Keith Richards is publishing 'Gus and Me: The Story of My Granddad and My First Guitar', a children's book about his introduction to music

music
Arts and Entertainment
Calvin Harris has generated £4m in royalties from the music platform

music
Arts and Entertainment
Jenna Coleman stars as the Time Lord's companion Clara in Doctor Who

TV
Arts and Entertainment
Time and time again: the popular daytime quiz has been a fixture on Channel 4 since 1982

TV
Arts and Entertainment

To mark Tolstoy's 186th birthday

books
Arts and Entertainment
Rachel McAdams is reportedly competing with Mad Men's Elisabeth Moss for a major role in True Detective

TV
Arts and Entertainment
Sam Smith returned to the top spot with his album 'In The Lonely Hour'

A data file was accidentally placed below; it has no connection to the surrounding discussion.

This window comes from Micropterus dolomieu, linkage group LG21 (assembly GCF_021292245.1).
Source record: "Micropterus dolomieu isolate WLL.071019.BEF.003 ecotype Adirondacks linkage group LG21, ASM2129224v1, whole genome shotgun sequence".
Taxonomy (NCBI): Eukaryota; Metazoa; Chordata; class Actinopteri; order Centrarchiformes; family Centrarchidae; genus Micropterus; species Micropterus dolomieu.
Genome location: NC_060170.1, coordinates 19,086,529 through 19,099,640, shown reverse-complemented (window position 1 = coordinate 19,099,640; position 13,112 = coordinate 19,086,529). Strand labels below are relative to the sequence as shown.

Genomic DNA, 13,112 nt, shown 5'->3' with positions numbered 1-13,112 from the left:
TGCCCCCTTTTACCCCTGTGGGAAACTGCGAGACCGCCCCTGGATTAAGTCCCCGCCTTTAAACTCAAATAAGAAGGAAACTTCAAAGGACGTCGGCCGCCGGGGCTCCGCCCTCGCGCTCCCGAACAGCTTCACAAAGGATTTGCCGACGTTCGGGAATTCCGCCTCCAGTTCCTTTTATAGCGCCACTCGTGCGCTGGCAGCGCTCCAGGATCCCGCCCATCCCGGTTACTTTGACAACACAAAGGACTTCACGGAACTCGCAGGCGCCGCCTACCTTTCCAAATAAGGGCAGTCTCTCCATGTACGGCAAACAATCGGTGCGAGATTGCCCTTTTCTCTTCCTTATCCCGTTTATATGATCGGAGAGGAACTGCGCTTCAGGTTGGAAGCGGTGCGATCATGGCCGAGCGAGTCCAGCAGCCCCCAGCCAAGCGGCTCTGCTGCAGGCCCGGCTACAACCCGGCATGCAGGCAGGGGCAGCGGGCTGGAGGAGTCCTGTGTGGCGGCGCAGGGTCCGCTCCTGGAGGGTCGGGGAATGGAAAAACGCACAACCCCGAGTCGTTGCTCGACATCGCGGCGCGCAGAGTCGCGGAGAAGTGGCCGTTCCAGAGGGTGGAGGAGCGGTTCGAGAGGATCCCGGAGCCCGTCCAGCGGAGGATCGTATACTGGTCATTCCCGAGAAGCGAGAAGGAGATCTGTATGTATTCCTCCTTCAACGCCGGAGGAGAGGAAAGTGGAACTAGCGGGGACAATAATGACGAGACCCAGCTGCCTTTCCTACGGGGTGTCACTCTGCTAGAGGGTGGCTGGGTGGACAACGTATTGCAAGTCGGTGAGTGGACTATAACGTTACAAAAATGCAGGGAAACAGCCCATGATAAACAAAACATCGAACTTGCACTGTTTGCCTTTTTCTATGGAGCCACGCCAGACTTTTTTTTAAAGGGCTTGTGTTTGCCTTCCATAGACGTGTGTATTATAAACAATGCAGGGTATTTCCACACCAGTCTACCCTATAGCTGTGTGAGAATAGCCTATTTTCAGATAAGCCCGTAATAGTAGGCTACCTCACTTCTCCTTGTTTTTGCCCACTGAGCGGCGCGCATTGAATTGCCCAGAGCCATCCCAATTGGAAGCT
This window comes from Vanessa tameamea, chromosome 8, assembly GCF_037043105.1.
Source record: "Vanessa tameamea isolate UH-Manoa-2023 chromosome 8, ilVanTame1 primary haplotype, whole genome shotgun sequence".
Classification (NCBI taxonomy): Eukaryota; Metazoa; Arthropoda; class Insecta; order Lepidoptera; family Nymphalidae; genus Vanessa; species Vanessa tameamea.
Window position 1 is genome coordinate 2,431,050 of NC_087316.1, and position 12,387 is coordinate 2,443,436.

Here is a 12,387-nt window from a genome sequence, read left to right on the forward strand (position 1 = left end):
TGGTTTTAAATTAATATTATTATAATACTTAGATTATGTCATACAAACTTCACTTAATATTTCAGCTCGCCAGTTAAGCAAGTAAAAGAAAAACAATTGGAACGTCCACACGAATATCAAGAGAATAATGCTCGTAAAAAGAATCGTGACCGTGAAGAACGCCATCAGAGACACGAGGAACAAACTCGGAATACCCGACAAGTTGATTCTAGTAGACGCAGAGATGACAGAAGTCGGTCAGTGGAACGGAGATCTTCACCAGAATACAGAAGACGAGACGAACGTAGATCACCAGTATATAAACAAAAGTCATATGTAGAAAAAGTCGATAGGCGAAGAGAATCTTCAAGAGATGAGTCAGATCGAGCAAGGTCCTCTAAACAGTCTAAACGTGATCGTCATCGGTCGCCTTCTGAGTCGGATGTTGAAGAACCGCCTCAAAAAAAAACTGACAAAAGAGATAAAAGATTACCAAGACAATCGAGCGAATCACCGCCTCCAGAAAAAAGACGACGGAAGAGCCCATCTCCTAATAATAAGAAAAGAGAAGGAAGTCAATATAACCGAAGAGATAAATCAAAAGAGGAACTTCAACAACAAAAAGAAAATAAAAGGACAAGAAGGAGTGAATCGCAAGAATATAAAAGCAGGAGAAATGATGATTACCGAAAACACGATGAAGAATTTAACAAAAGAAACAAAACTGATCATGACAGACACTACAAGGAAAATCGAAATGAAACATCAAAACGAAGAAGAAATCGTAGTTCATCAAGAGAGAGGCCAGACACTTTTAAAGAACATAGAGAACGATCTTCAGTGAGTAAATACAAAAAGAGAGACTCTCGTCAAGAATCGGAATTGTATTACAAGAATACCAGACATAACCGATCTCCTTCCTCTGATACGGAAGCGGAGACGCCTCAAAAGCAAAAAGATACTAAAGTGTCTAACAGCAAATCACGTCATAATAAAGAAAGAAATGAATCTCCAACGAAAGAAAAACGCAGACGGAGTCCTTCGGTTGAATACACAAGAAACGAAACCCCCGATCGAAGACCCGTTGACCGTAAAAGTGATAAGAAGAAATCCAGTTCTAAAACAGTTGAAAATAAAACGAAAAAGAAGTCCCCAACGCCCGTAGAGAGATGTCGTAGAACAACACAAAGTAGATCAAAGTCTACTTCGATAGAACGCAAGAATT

music
Arts and Entertainment
Steve Backshall is set to dance with Ola Jordan on Strictly Come Dancing. 'I have a friend who's a dancer and she said to me 'You want Ola because she's a fantastic dancer and she can make anyone look good' meaning 'even you'!' he said.

TV
Arts and Entertainment
Sting and Paul Simon on stage together at Carnegie Hall in New York

music
Arts and Entertainment
music
Arts and Entertainment
The Strictly Come Dancing 2014 contestants and their professional dance partners open the twelfth run of the celebrity ballroom contest

TV
Arts and Entertainment
Robin teaches Clara to shoot an arrow
doctor who
Arts and Entertainment
Queen Christina left the judges baffled with her audition
X Factor
Arts and Entertainment
The Vienna State Opera
opera
Arts and Entertainment
Sam Smith returned to the top spot with his album 'In The Lonely Hour'
musicLilly Wood and Robin Schulz bag number one single